Having your own business means you are your own boss, but you still have got plenty of people to keep satisfied, most importantly, your clients. While probably there are many ways to achieve that, you can try to start with these 6 principles listed below.
1. Be honest about your skills
No one person is an expert in everything. Some translators are used to translating highly technical documents packed with specific terminology, but feel overwhelmed when having to face literary or poetic texts. Your clients want to make sure you are able to deliver the task, so always be honest about the things you can and can’t do. Don’t be afraid to say ‘no’- it shows you’re a trustworthy and reliable partner.
2. Provide high quality translation
This one is self-explanatory. You won’t be able to keep your clients satisfied if you provide sloppy work. Proof-reading and editing may be time-consuming and tedious but you can never afford to skip it. A good practice is to have another pair of eyes to read your work before you hand it in, if possible.
3. Keep to your deadlines!
Being able to deliver the project on time will assure your clients that you are reliable. That’s why, before accepting every offer you should carefully consider how much time it will take you to deliver, whether or not you are able to accept express translations, etc. Don’t be afraid to negotiate the delivery time or ask for a deadline extension (only not on the last moment!), though.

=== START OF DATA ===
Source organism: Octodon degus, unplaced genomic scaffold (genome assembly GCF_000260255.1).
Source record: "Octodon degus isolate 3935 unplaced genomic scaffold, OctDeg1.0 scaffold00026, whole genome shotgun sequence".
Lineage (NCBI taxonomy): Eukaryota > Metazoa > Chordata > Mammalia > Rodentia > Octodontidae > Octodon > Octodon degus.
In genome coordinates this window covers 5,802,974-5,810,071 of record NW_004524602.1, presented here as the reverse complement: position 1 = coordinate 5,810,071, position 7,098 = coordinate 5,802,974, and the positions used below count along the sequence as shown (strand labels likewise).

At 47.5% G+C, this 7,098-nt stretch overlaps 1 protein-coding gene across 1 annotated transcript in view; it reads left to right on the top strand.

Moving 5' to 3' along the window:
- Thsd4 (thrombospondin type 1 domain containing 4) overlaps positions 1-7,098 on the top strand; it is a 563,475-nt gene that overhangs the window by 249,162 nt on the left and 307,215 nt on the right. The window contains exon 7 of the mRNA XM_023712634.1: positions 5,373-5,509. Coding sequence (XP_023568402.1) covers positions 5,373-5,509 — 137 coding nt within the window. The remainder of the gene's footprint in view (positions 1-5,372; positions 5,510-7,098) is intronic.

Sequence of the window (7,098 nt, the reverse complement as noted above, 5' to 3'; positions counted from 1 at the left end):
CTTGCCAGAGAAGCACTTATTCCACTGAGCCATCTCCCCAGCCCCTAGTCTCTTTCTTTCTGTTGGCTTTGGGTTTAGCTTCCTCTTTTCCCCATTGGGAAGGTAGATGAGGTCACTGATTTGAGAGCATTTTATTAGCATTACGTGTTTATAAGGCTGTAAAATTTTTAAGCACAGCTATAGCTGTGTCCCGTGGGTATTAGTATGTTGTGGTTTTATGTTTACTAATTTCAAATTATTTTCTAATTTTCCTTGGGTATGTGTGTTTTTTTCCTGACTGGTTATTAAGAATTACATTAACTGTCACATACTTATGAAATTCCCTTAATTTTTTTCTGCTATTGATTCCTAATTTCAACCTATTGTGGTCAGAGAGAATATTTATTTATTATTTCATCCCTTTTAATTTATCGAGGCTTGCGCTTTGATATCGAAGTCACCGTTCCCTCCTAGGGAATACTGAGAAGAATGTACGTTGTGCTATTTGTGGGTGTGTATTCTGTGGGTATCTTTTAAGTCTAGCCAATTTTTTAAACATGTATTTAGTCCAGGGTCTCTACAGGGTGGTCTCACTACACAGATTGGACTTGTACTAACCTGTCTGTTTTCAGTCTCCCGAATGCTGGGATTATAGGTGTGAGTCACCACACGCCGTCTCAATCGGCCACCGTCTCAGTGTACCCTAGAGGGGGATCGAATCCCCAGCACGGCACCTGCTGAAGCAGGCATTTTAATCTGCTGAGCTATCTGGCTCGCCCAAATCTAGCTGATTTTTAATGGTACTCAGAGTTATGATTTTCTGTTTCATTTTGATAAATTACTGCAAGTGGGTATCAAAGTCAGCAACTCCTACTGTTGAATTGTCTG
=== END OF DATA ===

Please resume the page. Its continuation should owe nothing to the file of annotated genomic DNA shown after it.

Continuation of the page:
4. Never hesitate to ask questions
Whenever you have any doubts or queries about the terminology or subject matter, it’s always better to ask instead of delivering low-quality work. Most clients will be happy to answer your questions, especially if you ask them ahead of time (and not just 5 minutes before the deadline). It shows you are well-organized and take your job seriously.
5. Pay attention to details
Usually there’s more to translation than just putting words and meaning into another language. It often happens you have to take other factors into account, such as the layout of a document, website, etc. the spacing, the fonts used. Take time to prepare your document before getting down to work, think about how the text will expand when translated to another language and how it will affect the layout. It will not only save you time, but also make you come across as a professional, whose work is of the highest standard.
6. Know your value
Don’t be afraid to be unapologetic about your rates. Make sure you are assertive in your contact with the clients and don’t accept offers that are below what you’re comfortable with. And yes, it may mean that sometimes you may lose a gig and would be forced to turn some projects down, but such strategy will pay off in the long run, as underpricing affects the perceived value of your services. And if you keep accepting low-paying offers, you’ll end up being forced to take on more than you can handle to keep yourself in the business, be able to pay the bills, etc. At some point, the quality of the services provided is bound to suffer.
The same principle applies not only to rates, but also working hours and accessibility. Don’t let your clients believe you’re the guy who would never say no to anything.